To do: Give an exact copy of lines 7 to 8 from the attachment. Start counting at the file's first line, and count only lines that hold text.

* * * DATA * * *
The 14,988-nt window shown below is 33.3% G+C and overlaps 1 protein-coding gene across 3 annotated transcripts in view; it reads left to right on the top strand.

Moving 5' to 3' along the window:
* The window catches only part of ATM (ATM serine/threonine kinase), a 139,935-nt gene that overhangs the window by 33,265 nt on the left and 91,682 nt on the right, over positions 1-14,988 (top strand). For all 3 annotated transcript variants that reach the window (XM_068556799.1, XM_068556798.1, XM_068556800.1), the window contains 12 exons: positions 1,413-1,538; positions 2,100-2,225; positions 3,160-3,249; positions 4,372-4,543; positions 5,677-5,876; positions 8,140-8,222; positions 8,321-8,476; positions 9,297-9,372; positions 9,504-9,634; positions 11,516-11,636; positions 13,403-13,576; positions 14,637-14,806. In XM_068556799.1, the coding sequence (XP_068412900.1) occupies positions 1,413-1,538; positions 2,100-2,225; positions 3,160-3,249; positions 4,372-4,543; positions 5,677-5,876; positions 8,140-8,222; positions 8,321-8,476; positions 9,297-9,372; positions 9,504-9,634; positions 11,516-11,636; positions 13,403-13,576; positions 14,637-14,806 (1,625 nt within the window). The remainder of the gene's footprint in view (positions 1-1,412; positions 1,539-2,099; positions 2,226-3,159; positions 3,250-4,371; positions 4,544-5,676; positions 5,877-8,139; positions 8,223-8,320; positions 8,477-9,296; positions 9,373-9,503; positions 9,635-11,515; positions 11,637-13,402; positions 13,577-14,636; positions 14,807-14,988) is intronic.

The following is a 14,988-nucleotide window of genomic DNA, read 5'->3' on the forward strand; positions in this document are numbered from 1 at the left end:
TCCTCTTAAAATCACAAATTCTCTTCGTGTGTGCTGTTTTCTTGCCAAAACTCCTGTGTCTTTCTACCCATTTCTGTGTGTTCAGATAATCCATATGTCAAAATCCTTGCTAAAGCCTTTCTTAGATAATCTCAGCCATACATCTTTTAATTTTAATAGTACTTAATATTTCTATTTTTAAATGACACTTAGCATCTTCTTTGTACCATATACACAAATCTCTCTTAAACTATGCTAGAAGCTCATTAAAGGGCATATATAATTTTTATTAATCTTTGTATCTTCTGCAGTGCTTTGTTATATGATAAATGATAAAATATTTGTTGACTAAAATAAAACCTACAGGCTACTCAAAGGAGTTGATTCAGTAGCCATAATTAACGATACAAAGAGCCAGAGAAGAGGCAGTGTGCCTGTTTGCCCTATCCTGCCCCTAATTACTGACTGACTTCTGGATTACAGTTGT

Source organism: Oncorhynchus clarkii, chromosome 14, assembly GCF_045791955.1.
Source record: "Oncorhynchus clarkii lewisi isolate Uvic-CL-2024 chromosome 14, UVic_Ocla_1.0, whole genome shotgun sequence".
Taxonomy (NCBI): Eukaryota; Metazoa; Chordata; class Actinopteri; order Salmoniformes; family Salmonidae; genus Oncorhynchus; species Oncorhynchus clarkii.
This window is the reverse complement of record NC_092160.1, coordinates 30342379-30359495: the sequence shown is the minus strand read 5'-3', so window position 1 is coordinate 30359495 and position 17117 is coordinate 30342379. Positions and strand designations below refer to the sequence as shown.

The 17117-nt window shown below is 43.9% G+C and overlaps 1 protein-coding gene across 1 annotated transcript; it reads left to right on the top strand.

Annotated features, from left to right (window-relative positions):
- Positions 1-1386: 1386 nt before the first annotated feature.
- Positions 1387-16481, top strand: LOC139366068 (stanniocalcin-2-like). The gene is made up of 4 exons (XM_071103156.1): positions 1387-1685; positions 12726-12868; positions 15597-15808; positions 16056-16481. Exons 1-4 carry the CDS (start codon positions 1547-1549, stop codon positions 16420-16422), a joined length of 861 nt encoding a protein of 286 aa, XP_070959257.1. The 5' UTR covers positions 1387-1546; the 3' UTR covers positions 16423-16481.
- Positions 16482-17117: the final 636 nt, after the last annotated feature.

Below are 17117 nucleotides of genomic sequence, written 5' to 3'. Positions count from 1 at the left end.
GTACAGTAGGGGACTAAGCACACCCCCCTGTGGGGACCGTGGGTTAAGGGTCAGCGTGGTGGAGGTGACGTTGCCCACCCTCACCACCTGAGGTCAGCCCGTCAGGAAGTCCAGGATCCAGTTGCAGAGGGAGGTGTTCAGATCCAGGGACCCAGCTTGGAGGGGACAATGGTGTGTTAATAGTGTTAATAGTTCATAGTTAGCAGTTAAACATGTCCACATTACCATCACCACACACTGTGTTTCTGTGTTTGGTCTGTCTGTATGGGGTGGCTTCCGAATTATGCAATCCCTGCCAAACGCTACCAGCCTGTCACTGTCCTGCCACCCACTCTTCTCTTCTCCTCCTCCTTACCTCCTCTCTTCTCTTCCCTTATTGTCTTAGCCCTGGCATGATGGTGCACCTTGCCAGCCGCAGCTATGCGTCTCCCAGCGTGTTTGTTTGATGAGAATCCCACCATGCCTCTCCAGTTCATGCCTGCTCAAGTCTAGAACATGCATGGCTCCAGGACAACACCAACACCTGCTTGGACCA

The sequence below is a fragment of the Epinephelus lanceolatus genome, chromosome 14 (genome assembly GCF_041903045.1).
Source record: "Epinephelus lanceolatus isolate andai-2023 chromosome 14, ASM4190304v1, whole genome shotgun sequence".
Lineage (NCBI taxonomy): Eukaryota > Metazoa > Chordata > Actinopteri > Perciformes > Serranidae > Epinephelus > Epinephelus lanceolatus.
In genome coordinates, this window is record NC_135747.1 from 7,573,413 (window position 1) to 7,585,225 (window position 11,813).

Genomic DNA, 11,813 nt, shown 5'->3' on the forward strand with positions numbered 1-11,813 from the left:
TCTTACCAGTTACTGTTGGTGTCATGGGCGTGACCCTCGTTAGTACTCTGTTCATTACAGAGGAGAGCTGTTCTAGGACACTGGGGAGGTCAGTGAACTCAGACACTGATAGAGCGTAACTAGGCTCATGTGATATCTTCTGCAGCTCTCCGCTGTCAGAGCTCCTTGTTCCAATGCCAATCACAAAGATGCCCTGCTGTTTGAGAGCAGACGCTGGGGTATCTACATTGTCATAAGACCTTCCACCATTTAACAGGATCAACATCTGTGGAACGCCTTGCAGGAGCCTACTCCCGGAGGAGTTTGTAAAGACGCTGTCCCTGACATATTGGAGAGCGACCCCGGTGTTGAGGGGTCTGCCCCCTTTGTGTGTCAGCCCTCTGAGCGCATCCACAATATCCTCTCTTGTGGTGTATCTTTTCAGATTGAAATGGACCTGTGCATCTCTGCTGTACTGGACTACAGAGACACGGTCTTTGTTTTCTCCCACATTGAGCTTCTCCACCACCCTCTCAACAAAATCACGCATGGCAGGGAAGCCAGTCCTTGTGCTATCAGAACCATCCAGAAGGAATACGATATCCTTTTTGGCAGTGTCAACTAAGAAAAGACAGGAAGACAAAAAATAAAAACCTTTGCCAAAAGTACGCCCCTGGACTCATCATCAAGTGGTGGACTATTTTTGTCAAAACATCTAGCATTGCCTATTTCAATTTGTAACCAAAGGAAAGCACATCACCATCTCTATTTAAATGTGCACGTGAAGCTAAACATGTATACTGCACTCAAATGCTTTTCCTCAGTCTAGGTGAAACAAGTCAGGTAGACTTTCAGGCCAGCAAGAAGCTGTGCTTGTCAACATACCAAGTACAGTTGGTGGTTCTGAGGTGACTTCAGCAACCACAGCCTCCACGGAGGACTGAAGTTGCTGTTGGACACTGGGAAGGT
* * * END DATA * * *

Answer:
Source record: "Oncorhynchus clarkii lewisi isolate Uvic-CL-2024 chromosome 14, UVic_Ocla_1.0, whole genome shotgun sequence".
Taxonomy (NCBI): Eukaryota; Metazoa; Chordata; class Actinopteri; order Salmoniformes; family Salmonidae; genus Oncorhynchus; species Oncorhynchus clarkii.